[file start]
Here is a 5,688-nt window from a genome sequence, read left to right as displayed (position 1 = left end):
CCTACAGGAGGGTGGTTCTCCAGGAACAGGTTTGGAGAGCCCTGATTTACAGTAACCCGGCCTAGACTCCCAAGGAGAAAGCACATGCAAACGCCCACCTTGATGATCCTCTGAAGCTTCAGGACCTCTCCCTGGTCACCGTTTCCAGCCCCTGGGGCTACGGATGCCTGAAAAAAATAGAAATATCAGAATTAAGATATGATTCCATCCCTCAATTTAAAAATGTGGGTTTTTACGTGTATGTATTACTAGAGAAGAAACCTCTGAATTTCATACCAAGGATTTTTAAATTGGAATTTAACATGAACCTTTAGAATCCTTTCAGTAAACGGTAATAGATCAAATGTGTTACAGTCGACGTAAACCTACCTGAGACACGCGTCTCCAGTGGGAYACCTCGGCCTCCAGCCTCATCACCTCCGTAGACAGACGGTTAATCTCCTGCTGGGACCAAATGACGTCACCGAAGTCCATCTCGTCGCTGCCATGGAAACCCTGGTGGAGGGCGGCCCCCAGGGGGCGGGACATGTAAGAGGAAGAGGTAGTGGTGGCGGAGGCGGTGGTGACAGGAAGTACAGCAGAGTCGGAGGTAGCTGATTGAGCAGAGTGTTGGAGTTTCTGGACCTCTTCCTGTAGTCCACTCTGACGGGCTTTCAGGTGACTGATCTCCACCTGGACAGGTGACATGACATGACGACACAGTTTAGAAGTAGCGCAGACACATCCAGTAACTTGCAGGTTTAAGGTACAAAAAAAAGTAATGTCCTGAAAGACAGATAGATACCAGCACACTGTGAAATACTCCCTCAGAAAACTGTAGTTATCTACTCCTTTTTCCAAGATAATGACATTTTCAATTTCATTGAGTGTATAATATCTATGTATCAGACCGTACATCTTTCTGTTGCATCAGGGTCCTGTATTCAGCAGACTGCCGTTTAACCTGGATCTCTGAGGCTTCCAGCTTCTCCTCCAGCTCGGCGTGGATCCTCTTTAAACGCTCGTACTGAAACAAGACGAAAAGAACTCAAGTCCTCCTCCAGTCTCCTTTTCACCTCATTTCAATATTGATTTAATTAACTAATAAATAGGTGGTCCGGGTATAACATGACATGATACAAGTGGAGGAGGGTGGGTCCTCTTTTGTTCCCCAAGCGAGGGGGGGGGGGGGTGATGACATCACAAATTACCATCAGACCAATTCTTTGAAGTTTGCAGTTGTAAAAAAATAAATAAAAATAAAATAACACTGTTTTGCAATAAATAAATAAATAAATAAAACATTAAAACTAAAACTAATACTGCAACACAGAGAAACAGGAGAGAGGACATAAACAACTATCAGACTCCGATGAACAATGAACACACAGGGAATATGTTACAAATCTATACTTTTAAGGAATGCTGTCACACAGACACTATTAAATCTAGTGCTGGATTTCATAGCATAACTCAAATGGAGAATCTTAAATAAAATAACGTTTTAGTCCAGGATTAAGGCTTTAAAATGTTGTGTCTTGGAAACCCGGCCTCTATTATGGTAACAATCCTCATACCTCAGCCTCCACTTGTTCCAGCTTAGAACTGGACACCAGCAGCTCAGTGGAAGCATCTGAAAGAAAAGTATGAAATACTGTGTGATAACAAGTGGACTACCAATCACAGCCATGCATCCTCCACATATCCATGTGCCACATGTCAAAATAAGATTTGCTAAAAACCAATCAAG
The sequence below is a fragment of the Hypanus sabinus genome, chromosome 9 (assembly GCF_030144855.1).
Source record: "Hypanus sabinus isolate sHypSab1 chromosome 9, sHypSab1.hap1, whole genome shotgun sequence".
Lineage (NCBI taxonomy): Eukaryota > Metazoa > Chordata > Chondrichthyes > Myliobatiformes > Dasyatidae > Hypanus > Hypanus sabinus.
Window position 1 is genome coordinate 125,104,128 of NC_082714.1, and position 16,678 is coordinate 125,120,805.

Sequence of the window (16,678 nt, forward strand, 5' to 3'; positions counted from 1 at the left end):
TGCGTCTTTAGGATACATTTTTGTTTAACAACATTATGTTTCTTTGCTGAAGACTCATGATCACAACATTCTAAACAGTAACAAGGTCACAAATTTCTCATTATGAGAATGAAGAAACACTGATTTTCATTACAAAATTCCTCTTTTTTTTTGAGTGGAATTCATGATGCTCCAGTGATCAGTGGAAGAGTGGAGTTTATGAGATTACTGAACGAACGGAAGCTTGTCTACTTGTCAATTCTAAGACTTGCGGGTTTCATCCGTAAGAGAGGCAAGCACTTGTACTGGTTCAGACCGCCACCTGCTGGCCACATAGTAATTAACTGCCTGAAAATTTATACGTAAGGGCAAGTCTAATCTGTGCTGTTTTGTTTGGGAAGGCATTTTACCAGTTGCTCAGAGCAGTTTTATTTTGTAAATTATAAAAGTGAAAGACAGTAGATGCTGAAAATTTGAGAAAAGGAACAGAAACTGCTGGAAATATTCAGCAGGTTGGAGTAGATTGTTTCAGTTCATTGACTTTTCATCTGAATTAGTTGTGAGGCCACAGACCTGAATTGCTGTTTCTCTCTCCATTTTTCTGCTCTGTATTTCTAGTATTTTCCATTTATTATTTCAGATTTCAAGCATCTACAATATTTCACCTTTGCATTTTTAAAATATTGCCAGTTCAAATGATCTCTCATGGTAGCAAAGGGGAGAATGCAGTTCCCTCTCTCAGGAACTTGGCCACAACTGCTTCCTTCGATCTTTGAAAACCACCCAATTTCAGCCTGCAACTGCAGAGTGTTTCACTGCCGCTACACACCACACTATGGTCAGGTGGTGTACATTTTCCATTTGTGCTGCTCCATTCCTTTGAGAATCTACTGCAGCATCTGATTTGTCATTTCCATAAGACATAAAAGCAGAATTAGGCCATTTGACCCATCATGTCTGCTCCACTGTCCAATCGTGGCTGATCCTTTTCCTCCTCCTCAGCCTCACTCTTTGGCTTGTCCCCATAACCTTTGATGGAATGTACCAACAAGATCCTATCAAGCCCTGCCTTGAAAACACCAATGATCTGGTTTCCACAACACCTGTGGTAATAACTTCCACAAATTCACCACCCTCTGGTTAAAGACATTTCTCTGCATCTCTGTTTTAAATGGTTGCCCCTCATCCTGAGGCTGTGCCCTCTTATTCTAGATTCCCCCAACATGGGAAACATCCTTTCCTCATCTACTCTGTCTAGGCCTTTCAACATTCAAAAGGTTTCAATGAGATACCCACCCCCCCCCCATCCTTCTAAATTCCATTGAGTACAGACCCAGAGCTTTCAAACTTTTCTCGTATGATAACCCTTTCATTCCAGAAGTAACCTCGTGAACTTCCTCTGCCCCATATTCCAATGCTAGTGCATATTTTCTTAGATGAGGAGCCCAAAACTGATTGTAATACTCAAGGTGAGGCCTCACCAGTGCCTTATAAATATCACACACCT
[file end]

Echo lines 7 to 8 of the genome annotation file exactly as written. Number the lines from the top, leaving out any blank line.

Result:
Sequence of the window (16,678 nt, forward strand, 5' to 3'; positions counted from 1 at the left end):
TGCGTCTTTAGGATACATTTTTGTTTAACAACATTATGTTTCTTTGCTGAAGACTCATGATCACAACATTCTAAACAGTAACAAGGTCACAAATTTCTCATTATGAGAATGAAGAAACACTGATTTTCATTACAAAATTCCTCTTTTTTTTTGAGTGGAATTCATGATGCTCCAGTGATCAGTGGAAGAGTGGAGTTTATGAGATTACTGAACGAACGGAAGCTTGTCTACTTGTCAATTCTAAGACTTGCGGGTTTCATCCGTAAGAGAGGCAAGCACTTGTACTGGTTCAGACCGCCACCTGCTGGCCACATAGTAATTAACTGCCTGAAAATTTATACGTAAGGGCAAGTCTAATCTGTGCTGTTTTGTTTGGGAAGGCATTTTACCAGTTGCTCAGAGCAGTTTTATTTTGTAAATTATAAAAGTGAAAGACAGTAGATGCTGAAAATTTGAGAAAAGGAACAGAAACTGCTGGAAATATTCAGCAGGTTGGAGTAGATTGTTTCAGTTCATTGACTTTTCATCTGAATTAGTTGTGAGGCCACAGACCTGAATTGCTGTTTCTCTCTCCATTTTTCTGCTCTGTATTTCTAGTATTTTCCATTTATTATTTCAGATTTCAAGCATCTACAATATTTCACCTTTGCATTTTTAAAATATTGCCAGTTCAAATGATCTCTCATGGTAGCAAAGGGGAGAATGCAGTTCCCTCTCTCAGGAACTTGGCCACAACTGCTTCCTTCGATCTTTGAAAACCACCCAATTTCAGCCTGCAACTGCAGAGTGTTTCACTGCCGCTACACACCACACTATGGTCAGGTGGTGTACATTTTCCATTTGTGCTGCTCCATTCCTTTGAGAATCTACTGCAGCATCTGATTTGTCATTTCCATAAGACATAAAAGCAGAATTAGGCCATTTGACCCATCATGTCTGCTCCACTGTCCAATCGTGGCTGATCCTTTTCCTCCTCCTCAGCCTCACTCTTTGGCTTGTCCCCATAACCTTTGATGGAATGTACCAACAAGATCCTATCAAGCCCTGCCTTGAAAACACCAATGATCTGGTTTCCACAACACCTGTGGTAATAACTTCCACAAATTCACCACCCTCTGGTTAAAGACATTTCTCTGCATCTCTGTTTTAAATGGTTGCCCCTCATCCTGAGGCTGTGCCCTCTTATTCTAGATTCCCCCAACATGGGAAACATCCTTTCCTCATCTACTCTGTCTAGGCCTTTCAACATTCAAAAGGTTTCAATGAGATACCCACCCCCCCCCCATCCTTCTAAATTCCATTGAGTACAGACCCAGAGCTTTCAAACTTTTCTCGTATGATAACCCTTTCATTCCAGAAGTAACCTCGTGAACTTCCTCTGCCCCATATTCCAATGCTAGTGCATATTTTCTTAGATGAGGAGCCCAAAACTGATTGTAATACTCAAGGTGAGGCCTCACCAGTGCCTTATAAATATCACACACCT